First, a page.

Bear Creek Trail -
The hike: a creekside hike in the Bitterroot National Forest through a canyon below towering granite peaks. The scenic hike climbs gradually uphill through dense, ancient larch forest to a small waterfall - ripping this time of year but perfect for a cooling-off dip later in the summer - and a virtual outdoor playground. You'll see birds, garter snakes, boulder outcroppings and the wildflowers are in full bloom.
Distance: 3 miles round trip
Elevation gain: 400 feet
Facilities: There is a vault toilet, refuse containers and picnic tables at the trailhead.
Directions: From Victor, continue south on Highway 93 to Tucker Crossing. Turn right on Bear Creek Road. Drive 2.4 miles to Red Crow Road and turn right. Drive 1 mile and turn left, and continue 3 miles to the trailhead parking lot.
Rating: - Perfect for kids.
Ten steps into the first Hikes With Tykes outing, our daughter, Ellie, gave her mom her Mother's Day present.
Ellie, almost 3, pitched a fit and wouldn't hike or be carried on anyone's back but mom's.
Hey, mom, Happy Mother's Day! Here's 30 pounds on your back!
Good thing dad came through with that Sorella's massage.
And good thing we were hiking Bear Creek.
If there's ever a place fit for Sherpa parents, or for pulling a child out of a funk for that matter, it's on the Bear Creek Trail in the Bitterroot National Forest - an easy day hike to a scenic waterfall and a virtual outdoor playground.
The three-mile round-trip hike is a short enough distance to pack in a small child, and it boasts plenty of enticing natural wonders to have a child scrambling back down to the trail in no time.
The drive from Missoula takes roughly an hour, falling in line with the 1 1/2-hour rule - we'll hike no trail farther than a 90-minute drive from Missoula.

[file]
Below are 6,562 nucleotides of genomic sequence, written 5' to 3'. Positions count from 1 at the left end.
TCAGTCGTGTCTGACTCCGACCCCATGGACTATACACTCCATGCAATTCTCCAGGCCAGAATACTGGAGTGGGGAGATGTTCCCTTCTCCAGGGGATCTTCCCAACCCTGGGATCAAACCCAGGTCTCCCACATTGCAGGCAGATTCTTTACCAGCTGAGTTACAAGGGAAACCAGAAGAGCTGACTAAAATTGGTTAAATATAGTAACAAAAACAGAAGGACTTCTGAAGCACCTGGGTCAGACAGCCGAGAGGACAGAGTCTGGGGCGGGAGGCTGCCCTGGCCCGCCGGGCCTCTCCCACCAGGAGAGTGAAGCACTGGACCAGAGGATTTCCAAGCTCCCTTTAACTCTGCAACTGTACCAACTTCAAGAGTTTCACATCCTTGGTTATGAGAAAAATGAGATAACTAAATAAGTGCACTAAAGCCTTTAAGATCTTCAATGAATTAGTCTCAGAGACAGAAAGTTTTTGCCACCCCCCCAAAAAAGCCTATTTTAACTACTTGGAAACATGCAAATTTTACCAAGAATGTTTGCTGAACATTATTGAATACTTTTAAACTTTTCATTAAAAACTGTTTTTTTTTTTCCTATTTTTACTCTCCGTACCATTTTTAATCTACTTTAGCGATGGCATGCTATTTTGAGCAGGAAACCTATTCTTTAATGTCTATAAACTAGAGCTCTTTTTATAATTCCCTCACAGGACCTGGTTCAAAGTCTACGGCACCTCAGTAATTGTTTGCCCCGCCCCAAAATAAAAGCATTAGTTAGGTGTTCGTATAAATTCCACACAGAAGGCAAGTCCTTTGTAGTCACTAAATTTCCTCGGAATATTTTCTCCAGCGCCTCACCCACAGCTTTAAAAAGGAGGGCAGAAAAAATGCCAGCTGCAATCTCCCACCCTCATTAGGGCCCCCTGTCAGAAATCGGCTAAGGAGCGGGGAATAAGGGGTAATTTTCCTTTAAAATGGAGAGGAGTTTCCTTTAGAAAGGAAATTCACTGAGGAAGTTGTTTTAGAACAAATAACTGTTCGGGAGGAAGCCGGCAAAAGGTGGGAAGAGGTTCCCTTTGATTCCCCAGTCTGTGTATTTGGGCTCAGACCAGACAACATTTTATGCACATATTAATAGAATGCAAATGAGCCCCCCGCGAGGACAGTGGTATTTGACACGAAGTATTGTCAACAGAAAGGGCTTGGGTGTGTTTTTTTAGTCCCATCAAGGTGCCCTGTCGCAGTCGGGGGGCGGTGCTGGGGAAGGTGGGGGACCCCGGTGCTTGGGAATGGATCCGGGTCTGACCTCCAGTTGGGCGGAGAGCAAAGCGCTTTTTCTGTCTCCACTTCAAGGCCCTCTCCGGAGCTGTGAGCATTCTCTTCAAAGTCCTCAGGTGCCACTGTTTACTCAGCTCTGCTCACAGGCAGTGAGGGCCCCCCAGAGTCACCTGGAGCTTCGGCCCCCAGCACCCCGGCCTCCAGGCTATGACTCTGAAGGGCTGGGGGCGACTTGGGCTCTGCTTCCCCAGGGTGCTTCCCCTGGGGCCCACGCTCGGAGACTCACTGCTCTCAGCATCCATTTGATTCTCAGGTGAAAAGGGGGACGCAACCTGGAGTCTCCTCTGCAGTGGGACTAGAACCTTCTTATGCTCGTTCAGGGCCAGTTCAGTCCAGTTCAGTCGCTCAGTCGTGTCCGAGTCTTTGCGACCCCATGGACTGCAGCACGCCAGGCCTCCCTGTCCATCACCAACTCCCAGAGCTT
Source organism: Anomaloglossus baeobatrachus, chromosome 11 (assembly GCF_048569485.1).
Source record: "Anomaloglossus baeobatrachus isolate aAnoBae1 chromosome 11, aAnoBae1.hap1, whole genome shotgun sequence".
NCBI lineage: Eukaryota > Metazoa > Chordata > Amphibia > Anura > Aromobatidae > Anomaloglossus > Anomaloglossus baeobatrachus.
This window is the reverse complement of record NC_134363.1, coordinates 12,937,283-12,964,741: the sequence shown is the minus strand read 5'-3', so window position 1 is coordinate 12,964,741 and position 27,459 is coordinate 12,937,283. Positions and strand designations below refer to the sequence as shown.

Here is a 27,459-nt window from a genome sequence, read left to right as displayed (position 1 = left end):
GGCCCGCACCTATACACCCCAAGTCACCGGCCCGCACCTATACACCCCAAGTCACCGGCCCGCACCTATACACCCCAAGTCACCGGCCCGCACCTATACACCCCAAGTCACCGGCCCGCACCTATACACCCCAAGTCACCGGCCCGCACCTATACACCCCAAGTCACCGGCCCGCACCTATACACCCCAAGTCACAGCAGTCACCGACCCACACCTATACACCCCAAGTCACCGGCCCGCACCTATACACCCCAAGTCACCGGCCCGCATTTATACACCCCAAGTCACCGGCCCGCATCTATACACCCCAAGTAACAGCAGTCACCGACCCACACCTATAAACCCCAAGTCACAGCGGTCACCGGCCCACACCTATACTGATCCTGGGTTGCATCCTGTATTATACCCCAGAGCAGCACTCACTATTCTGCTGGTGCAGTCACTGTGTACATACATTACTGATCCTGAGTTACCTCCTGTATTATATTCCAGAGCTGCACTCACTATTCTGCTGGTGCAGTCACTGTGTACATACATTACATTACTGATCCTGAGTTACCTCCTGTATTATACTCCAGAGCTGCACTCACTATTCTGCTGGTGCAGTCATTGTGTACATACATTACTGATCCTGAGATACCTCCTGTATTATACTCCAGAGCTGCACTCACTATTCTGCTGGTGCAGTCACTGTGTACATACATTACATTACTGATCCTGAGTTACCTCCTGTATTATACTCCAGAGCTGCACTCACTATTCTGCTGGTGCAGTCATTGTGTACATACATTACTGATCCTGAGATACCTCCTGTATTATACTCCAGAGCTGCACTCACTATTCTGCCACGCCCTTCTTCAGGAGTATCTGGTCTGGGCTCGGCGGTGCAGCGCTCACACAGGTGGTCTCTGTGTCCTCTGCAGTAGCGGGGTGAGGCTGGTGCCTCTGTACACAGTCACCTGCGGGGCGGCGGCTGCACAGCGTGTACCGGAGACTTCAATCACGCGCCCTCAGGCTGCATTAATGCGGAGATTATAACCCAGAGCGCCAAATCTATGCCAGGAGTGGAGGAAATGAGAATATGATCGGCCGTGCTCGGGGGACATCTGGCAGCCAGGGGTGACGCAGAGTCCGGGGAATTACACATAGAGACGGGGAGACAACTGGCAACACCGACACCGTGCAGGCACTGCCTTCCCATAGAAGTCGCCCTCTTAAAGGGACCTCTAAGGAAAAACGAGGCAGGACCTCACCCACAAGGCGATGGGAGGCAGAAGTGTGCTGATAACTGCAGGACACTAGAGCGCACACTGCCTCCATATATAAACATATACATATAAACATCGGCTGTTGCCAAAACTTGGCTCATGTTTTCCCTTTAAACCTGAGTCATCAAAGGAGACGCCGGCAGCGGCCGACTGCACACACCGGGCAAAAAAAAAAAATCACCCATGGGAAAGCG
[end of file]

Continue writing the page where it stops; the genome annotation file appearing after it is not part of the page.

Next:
Just south of Victor, Bear Creek flows out of the Bitterroots, spilling into the Bitterroot River after branching off into two forks and eventually five splinters.
Bear Creek Trail begins at a well-established trailhead parking lot with a small campground and bathroom facilities.
Most of the hike needles through dense, ancient larch forests, climbing gradually alongside Bear Creek through one of the many impressive Bitterroot canyons. Jagged granite cathedrals tower to the north and are visible at most junctures throughout the hike.
A few hundred yards into the trail, you'll hike over one of three large boulder fields, and if your young hikers like jumping off rocks as much as Ellie, they'll be off your back - literally - in no time.
A few large rocks, small spring runoffs intersecting the trail and some coercing from dad were all it took on this hike, and Ellie regained her status as a hiker, completing the remaining 3/4 mile on foot.
Once blazing trail herself, the myriad wonders of Bear Creek Trail piqued her interest and kept her going. While an adult's eyes might be trained on the glorious peaks jutting to the blue sky above, or on the subtle signs of a recent fire scorched on dead spurs, there is plenty else to captivate young hikers.
The visual: The wildflowers are in full bloom, with irises, lilies and others. Even at their miniscule size, wildflowers explode with color amidst the just-budding undergrowth. Older children can learn to rattle off their names and younger tykes can just dazzle